Students and staff at The Schoolhouse on Catkin Drive have spent the fall reveling in the season’s bounty. In the garden and at the farm, the children have been active in harvesting, preparing, and donating food.
Earlier this fall, three Schoolhouse classrooms, including preschool and elementary students, gleaned end of season vegetables and fruits to donate to organizations, which serve people affected by food insecurity.
“These young students really understood that their efforts would help families who could not go to the grocery and get what they want or need,” said Amy Carlson, head teacher of The Schoolhouse Wild Grape classroom. “I love that kids, as young as they are, can do something tangible to help,”
The kindergarten and first grade Alpha class spent part of the fall collecting non-perishable foods. Teacher Nari Penson described the scene when they delivered 176 pounds of donations to the Chittenden Emergency Food Shelf.
“As the students loaded the food from their bags onto the scale, their eyes were wide with delight,” Penson said. “They were so proud of themselves. As they left the food shelf, they were chanting, ‘Everybody deserves to have enough food!’”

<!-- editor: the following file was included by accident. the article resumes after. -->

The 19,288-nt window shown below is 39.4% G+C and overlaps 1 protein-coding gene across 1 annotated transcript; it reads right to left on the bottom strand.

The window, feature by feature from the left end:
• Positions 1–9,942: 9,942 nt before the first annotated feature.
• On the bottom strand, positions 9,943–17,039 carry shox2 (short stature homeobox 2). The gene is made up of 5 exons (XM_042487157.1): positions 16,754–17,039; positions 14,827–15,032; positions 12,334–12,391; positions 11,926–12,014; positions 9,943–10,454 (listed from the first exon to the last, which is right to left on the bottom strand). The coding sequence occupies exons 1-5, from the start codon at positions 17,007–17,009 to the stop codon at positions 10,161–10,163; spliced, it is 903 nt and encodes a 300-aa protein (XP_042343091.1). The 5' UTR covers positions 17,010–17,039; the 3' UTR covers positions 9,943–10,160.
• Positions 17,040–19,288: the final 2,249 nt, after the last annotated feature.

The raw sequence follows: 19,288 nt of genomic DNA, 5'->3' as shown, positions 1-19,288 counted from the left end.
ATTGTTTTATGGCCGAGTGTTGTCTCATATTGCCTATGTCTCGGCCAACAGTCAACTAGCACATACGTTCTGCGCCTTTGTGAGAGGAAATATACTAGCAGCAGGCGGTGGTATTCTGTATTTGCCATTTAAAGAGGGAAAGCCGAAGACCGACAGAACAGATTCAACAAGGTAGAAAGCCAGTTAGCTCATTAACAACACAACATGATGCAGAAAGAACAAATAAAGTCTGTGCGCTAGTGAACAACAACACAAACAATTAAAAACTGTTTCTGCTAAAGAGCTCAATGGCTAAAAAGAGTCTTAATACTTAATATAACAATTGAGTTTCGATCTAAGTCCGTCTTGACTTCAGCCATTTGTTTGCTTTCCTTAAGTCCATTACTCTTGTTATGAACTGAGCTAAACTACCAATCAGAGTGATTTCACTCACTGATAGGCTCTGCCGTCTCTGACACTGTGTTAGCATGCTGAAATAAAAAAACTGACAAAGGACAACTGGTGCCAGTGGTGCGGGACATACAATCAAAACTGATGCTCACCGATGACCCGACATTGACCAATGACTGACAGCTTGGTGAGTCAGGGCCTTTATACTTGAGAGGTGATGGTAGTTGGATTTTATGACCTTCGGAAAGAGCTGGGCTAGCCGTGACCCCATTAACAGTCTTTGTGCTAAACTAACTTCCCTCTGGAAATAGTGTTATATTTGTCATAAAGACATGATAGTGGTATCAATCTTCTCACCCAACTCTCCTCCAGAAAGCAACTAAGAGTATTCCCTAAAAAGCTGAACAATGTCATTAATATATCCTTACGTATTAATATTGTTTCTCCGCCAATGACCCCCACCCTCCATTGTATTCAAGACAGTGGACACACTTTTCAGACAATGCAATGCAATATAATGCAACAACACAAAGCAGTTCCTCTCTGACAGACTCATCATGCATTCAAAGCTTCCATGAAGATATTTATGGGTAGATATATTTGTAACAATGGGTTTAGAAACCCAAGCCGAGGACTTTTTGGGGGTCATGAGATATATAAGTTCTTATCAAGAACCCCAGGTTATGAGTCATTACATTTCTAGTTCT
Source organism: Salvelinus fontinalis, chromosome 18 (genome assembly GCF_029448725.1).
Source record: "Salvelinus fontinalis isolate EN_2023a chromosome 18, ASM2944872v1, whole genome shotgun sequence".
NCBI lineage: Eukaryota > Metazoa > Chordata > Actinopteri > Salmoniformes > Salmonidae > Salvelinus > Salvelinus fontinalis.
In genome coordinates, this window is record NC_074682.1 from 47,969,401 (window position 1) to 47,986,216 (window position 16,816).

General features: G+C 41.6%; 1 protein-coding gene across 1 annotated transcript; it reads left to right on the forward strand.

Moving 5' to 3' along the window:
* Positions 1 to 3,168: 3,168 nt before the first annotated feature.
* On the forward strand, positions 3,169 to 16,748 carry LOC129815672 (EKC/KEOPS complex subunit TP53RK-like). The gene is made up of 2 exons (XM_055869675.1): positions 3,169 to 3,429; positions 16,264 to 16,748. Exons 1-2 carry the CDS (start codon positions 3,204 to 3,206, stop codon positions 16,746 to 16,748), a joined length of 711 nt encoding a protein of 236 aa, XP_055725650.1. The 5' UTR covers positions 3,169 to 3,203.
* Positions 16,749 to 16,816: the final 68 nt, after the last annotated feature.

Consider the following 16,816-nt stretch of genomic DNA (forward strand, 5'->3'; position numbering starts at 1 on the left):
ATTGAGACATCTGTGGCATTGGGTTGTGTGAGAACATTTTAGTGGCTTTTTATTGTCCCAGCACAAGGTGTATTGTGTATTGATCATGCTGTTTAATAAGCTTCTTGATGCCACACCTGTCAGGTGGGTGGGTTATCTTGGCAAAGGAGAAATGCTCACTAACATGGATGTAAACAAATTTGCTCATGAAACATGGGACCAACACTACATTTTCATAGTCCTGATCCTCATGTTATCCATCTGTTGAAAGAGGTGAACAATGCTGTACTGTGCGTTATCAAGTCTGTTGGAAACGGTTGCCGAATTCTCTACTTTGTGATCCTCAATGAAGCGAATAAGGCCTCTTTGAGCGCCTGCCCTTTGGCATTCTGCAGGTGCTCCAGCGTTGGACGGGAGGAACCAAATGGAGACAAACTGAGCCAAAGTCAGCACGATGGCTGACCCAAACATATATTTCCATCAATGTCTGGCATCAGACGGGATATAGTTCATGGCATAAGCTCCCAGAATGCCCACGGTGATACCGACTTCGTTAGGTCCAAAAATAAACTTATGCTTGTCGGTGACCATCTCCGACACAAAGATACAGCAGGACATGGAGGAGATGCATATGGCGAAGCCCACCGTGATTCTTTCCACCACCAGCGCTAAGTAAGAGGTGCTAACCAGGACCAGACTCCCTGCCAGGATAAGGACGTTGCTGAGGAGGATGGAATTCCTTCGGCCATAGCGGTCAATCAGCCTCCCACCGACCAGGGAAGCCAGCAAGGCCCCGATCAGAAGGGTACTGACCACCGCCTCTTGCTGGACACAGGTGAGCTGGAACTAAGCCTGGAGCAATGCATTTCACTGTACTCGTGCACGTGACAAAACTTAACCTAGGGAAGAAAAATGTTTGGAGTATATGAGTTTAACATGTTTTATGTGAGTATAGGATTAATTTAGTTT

The school’s annual Harvest Lunch provided a capstone to the fall activities with over 150 students, parents, friends, and staff gathering to celebrate. The meal was an all-school effort as everyone from two-year-olds to eighth graders had a hand in the preparation.
Leading up to the annual lunch, students picked tomatoes, basil, and garlic at the Bread and Butter Farm, the school’s farm partner. Later, they made their harvest into marinara, pesto, and gnocchi for the celebration. Students also harvested onions, carrots, sweet potatoes, and a variety of squashes to be roasted. Meanwhile, the preschoolers brought a school bus-load of apples from Shelburne Orchards and transformed them into hand pressed apple cider and homemade apple crumble.
As diners were enjoying their meal, the preschool sang their daily gratitude song. The lyrics include, “Thank you to the seeds and the soil and the rain, thank you to the farmers again and again.”
“We think it is important that our students learn to be thankful for the effort that goes into getting food from the farm to their plates,” said The Schoolhouse Preschool Co-director Annette Urbschat. “The song’s closing lines remind us all of our community responsibility and encourages us to think beyond ourselves, ‘May all beings have full bellies and happiness.’”